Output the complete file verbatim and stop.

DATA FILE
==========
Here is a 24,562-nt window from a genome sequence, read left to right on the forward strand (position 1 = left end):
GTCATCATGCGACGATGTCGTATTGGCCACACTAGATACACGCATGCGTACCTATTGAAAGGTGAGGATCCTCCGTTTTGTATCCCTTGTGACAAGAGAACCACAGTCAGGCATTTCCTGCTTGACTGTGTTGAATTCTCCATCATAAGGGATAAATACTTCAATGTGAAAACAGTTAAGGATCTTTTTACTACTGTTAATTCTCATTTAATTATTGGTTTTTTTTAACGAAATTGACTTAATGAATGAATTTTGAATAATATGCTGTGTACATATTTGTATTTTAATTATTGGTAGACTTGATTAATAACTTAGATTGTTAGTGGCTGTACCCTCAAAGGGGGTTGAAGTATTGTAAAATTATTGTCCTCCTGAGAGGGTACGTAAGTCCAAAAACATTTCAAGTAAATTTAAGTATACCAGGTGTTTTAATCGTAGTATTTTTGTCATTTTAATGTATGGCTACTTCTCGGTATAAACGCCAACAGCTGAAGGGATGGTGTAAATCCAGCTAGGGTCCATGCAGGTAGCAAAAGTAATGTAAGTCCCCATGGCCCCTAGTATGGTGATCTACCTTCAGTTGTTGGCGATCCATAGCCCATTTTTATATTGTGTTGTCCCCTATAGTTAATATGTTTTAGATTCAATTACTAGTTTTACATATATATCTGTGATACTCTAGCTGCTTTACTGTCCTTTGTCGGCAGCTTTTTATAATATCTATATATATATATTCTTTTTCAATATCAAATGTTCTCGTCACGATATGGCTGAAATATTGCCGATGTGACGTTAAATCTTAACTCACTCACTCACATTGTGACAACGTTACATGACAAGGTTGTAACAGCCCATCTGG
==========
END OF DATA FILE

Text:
Here is a 24,562-nt window from a genome sequence, read left to right on the forward strand (position 1 = left end):
GTCATCATGCGACGATGTCGTATTGGCCACACTAGATACACGCATGCGTACCTATTGAAAGGTGAGGATCCTCCGTTTTGTATCCCTTGTGACAAGAGAACCACAGTCAGGCATTTCCTGCTTGACTGTGTTGAATTCTCCATCATAAGGGATAAATACTTCAATGTGAAAACAGTTAAGGATCTTTTTACTACTGTTAATTCTCATTTAATTATTGGTTTTTTTTAACGAAATTGACTTAATGAATGAATTTTGAATAATATGCTGTGTACATATTTGTATTTTAATTATTGGTAGACTTGATTAATAACTTAGATTGTTAGTGGCTGTACCCTCAAAGGGGGTTGAAGTATTGTAAAATTATTGTCCTCCTGAGAGGGTACGTAAGTCCAAAAACATTTCAAGTAAATTTAAGTATACCAGGTGTTTTAATCGTAGTATTTTTGTCATTTTAATGTATGGCTACTTCTCGGTATAAACGCCAACAGCTGAAGGGATGGTGTAAATCCAGCTAGGGTCCATGCAGGTAGCAAAAGTAATGTAAGTCCCCATGGCCCCTAGTATGGTGATCTACCTTCAGTTGTTGGCGATCCATAGCCCATTTTTATATTGTGTTGTCCCCTATAGTTAATATGTTTTAGATTCAATTACTAGTTTTACATATATATCTGTGATACTCTAGCTGCTTTACTGTCCTTTGTCGGCAGCTTTTTATAATATCTATATATATATATTCTTTTTCAATATCAAATGTTCTCGTCACGATATGGCTGAAATATTGCCGATGTGACGTTAAATCTTAACTCACTCACTCACATTGTGACAACGTTACATGACAAGGTTGTAACAGCCCATCTGG